Jazz Jeopardy game with the 8thgraders, off to the airport with James and Sofia, arrive in Salt Lake City for my 38thOrff National Conference.

Thursday: Morning workshops in Diversity Training, afternoon two workshops that I taught, evening rehearsals with the 38 Middle School kids who arrived to perform at the Conference.

Friday: Morning workshop, sound check with the kids, afternoon performance with them, dinner at Buca di Beppo and bid them farewell.

Saturday: A day of workshops and schmoozing, closing ceremony, banquet and dancing, late night party in a hotel suite playing “Cheers Guv’nor.”

Sunday: Morning of meetings with national Orff teachers, fly to Portland, drive to Grant’s Pass 5 hours with my daughter Kerala and two grandchildren.

Monday: Drive 7 hours to San Francisco, arrive in time for dinner and taking the car to the mechanics. 

Tuesday: Take the grandkids to the playground in cold, cold weather (oop! adjectives!), retreat indoors to play with a friend’s grandchild, film crew at my house to interview me and extended family in this ongoing film project chronicling my work in this last year of school, celebrate my daughter Talia’s 35thbirthday at her house. 

Wednesday: Here I am and these my Dragnet-style comments. More (hopefully) to come.

Wednesday, November 20, 2019

The Orff Tourist

Los Angeles. Portland. Las Vegas. Kansas City. Boston. Chicago. Detroit. Atlanta. Denver. San Diego. Minneapolis. Indiannopolis. Philadelphia. Dallas. Memphis. Seattle. Tampa. Phoenix. Rochester. Cincinnatti. Las Vegas. Louisville. Long Beach. Birmingham. Omaha. San Jose. Charlottesville. Milwaukee. Spokane. Pittsburgh. St. Louis. Denver. Nashville. San Diego. Atlantic City. Dallas/Ft. Worth. Cincinnatti. Salt Lake City. 

These the sites of the Orff National Conferences I have attended over the years. The first in L.A. was 1976, the second in Portland was 1982 and it was the third in Las Vegas in 1984 where I first presented a workshop at the conference and continued to attend—and present and perform—for the next 35 years without missing a single one. Not only do I remember each conference in order and by year—and ritually invoke them with friends at the beginning of each conference— but I remember key moments from each. This year I again both present and perform with the SF School kids (our 7thgroup we’ve taken) and get to go freely to the workshops without pre-signing up in my new status as a Distinguished Service Lifetime Member (conferred upon me last year at this time). I always enjoy hanging out with the California crew in a new place and likewise, meeting the folks from around the country—and the world—some of whom I’ve gotten to know mostly because of these Conferences.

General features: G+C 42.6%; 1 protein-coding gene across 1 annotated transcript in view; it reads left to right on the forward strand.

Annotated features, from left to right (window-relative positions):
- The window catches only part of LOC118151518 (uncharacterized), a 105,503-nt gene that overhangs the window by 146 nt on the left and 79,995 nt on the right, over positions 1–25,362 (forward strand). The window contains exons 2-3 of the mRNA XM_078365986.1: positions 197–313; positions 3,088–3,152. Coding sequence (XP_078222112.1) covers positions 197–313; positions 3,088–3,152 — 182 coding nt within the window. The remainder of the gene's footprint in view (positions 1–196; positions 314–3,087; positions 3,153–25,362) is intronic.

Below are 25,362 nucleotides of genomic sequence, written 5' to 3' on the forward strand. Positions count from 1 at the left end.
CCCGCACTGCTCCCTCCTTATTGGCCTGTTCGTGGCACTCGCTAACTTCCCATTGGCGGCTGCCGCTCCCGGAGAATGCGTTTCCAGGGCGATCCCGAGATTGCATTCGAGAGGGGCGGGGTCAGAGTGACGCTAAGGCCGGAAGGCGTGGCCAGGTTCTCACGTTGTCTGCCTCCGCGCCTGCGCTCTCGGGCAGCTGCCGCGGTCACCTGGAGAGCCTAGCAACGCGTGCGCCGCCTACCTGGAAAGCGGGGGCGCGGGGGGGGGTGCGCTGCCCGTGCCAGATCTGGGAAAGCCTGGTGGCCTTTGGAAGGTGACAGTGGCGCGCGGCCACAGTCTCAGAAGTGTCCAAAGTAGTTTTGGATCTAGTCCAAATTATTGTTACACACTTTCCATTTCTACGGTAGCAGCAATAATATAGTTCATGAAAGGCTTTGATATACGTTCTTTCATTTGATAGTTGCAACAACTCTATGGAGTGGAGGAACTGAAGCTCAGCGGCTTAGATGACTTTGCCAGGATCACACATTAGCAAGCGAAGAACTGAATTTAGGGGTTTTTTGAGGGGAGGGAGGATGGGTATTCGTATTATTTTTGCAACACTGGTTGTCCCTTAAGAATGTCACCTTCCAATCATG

Truth be told, most of the drama takes place indoors in a generic hotel or convention center, but there have been some memorable tastes of American cities—blues clubs on Memphis’ Beale St. and a trip to Graceland, Niagara Falls near Rochester, a Cirque de Soleil show in Las Vegas, the Civil Rights Museum in Birmingham, an art museum in Milwaukee, the arch in St. Louis and so on. These 3-day affairs truly are a condensed version of life, with weddings, memorial services, betrayals, awards, meetings with notable musicians (Jean Ritchie. The Georgia Sea Island Singers. Paul Winter. Glen Velez), great dancing at the Saturday banquet, late night convivial comradery at the hotel bar and just plain fun.